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The info on this page was "Borrowed/Stolen" from:
            Refer: Difference between breakfast, brunch and lunch

Like a lot of the other items that we have obtained, we think it is good info and do not want to loose it. It is a copy and the "I's" are refering to the Author, Cameron Pickett.   IF, we ever get around to adding anything ourselves, it will be in Red.


  Breakfast, Brunch, and Lunch!

One of the questions I had about building source for CyanogenMod was the following:

What's with all these food-named commands like lunch, brunch, and breakfast? What exactly do they do and how do they differ?

I was surprised to find that simply googling these terms did not give a simple, easy to understand explanation (this may not be the case anymore, but it was when I started). I had to search hard to find the answers to my questions and so I figured I'd share my detective work and save you guys the hassle of searching through the pages of search results.

First off, understand that these commands are not found on your system by default. For instance, try opening a terminal right after you start your system and type brunch. Your computer will be confused! "What is brunch?" it will ask; it might even tell you a program that you can download called brunch. Well then, where is brunch? And how does it magically show up when I'm ready to build my image?

You know that command you have to run before you begin your build?

. build/envsetup.sh

That script is what gives you the commands to build the CM source. The script creates "hooks" in the terminal. These hooks intercept any relevant command inputted into the terminal and run the corresponding function found in envsetup.sh. For example, previously when you typed brunch, your computer was confused and didn't know what to do. After running the envsetup.sh script however, your computer now has a hook to follow, which leads it to the function brunch() found in envsetup.sh. I invite you to search the envsetup.sh file for brunch(), it's a rather short function and you will probably be able to figure out what it does. If not, don't worry, I'll explain exactly what these main building functions do right now!


This little gem of a command is basically equivalent to a super-charged version of make. Make is the program that gets called to build our source, choosing the correct compiler for each part of the Android OS that we are making. Problem is, make is SLOW in its default configuration. It can take hours longer depending on your hardware. So what did they do? They mated make with a cheetah, and took their child mka. mka improves upon make by using the program sched_tool to make full use of all the threads available on your machine (For AMD, this is equivalent to the number of cores your processor has; For Intel, this is usually equivalent to twice the number of cores your processor has, due to HyperThreading). What this means is that ALL of your processor is working, not just one small part of it.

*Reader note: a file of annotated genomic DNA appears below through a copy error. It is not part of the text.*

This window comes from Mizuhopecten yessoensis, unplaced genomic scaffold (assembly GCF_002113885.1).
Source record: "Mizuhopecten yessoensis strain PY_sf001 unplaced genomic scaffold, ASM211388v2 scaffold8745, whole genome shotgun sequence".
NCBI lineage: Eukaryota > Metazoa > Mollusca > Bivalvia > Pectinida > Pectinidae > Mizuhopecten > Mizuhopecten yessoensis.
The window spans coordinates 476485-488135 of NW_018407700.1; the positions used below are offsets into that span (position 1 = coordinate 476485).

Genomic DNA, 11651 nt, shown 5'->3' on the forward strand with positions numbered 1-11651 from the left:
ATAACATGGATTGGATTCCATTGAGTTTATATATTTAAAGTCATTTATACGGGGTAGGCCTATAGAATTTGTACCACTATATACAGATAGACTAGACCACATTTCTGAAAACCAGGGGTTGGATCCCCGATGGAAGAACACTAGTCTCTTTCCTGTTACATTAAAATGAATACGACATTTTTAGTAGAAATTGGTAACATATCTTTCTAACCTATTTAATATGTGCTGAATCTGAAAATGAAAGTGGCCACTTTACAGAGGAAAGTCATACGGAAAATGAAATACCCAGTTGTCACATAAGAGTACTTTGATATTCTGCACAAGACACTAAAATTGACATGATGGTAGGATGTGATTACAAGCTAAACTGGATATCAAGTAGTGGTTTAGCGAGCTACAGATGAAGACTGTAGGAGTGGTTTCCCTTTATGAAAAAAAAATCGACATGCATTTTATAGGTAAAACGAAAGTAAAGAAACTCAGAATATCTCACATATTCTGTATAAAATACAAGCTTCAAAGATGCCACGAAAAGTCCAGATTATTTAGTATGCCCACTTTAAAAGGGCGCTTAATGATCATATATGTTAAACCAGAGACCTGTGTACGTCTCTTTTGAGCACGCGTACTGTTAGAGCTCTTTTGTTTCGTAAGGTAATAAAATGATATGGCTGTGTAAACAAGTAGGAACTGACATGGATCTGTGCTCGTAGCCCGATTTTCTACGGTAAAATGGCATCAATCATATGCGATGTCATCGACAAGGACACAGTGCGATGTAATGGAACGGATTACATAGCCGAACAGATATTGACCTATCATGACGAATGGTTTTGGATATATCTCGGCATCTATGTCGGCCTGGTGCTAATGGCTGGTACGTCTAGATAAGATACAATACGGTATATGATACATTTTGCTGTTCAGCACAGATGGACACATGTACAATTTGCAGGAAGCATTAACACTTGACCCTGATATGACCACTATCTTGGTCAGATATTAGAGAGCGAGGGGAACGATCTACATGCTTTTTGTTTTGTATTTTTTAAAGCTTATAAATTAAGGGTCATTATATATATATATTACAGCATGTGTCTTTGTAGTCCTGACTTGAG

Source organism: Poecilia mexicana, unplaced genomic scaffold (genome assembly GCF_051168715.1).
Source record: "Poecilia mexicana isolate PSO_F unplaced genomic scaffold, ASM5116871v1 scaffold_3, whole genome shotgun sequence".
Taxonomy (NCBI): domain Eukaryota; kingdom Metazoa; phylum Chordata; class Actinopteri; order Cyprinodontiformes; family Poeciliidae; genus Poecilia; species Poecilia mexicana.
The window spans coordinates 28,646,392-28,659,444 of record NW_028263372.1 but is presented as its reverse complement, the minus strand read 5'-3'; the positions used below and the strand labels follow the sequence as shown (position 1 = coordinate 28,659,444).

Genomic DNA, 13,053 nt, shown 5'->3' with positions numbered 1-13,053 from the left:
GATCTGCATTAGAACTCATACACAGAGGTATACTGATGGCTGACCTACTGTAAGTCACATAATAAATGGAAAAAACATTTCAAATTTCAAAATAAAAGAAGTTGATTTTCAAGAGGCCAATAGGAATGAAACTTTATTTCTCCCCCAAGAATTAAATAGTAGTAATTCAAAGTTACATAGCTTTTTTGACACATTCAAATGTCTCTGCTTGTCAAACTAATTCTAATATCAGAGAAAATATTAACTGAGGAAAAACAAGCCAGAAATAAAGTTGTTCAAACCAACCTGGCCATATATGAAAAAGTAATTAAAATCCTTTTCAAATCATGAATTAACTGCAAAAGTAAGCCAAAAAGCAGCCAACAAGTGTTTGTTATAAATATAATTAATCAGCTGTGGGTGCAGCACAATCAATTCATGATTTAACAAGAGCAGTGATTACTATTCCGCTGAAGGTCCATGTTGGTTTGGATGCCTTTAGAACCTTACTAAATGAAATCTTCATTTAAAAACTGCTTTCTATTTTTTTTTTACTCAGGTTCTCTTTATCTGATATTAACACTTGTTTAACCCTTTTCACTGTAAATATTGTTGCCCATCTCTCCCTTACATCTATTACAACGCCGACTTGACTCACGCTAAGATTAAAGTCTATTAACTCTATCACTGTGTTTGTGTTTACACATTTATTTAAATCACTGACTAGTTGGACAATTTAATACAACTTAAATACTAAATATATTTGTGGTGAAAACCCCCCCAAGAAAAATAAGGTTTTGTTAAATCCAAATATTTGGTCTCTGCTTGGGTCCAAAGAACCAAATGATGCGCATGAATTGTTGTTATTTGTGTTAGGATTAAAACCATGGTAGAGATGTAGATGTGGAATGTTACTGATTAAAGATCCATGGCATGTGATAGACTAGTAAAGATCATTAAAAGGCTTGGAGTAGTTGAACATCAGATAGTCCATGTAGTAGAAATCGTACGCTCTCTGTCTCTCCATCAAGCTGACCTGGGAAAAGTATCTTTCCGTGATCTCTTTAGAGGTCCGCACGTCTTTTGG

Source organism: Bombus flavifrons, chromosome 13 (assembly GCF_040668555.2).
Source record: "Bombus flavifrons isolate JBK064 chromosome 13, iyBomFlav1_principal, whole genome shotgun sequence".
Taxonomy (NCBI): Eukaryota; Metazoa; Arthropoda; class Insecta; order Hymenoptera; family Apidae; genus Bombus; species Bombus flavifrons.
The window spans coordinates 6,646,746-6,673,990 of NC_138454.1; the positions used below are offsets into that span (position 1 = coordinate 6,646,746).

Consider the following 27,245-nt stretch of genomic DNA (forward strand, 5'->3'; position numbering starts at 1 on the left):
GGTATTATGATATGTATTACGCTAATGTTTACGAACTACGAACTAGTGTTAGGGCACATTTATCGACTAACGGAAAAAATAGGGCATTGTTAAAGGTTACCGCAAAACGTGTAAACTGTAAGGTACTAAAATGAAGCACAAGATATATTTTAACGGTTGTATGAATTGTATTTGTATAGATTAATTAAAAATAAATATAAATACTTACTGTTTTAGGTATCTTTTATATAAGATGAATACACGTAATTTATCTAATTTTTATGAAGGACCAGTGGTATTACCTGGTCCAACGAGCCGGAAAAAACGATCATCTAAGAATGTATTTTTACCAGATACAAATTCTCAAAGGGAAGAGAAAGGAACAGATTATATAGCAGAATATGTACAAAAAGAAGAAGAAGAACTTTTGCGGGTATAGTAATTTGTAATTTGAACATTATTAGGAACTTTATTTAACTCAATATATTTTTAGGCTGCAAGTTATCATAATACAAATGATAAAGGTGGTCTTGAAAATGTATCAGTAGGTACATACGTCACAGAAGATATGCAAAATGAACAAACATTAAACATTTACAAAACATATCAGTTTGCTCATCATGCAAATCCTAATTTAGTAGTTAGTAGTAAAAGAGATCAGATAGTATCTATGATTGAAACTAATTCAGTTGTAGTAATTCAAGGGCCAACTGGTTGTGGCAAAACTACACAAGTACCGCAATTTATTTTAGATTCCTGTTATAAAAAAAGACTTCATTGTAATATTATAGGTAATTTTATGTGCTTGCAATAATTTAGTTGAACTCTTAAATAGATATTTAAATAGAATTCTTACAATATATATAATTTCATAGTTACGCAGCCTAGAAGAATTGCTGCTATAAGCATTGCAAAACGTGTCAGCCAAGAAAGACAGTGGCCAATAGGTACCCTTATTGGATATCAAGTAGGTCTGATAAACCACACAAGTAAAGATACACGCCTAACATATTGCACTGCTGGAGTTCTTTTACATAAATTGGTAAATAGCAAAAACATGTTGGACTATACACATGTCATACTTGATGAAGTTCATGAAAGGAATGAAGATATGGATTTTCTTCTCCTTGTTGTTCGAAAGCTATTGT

You may not ever use this command, but in order to explain brunch, we have to explain breakfast first. Breakfast is a function used to configure your build. It keeps track of a list of officially-supported devices to build for, and allows you to choose one. You can do this two ways,

1) breakfast [device name]
2) breakfast (no device name)

The first method is like a shortcut to select your device. If you do not put a device, the script will output a list of available devices to build for, and you can then choose yours. Breakfast then goes on to configure your build environment with the correct variables to create your device-specific rom.


Defined simply, brunch is equivalent to

breakfast [device name] && mka bacon

This means that it sets up your build environment to be configured for your device, and then commences the build process. mka bacon is just CyanogenMods's way of saying build the code for your device. It's generally only used for officially supported devices (ones that you use can choose through the breakfast menu).


This ones also pretty simple to explain. It's used EXACTLY like breakfast, the only difference being the choices you have to build with it. Using lunch, you can choose non-official or non-standard builds for your device. This includes special debug versions and also allows you to build CyanogenMod for use on the Android Emulator. To build after running lunch, simply issue the command mka. No bacon here... sorry.

These are only the basics; there are many many more commands made available by envsetup.sh. For a full list, type help after running . build/envsetup.sh. It will list a few with explanations on their use, followed by a full list of all the commands available, many I've never seen nor used before. Try some out and see how they work!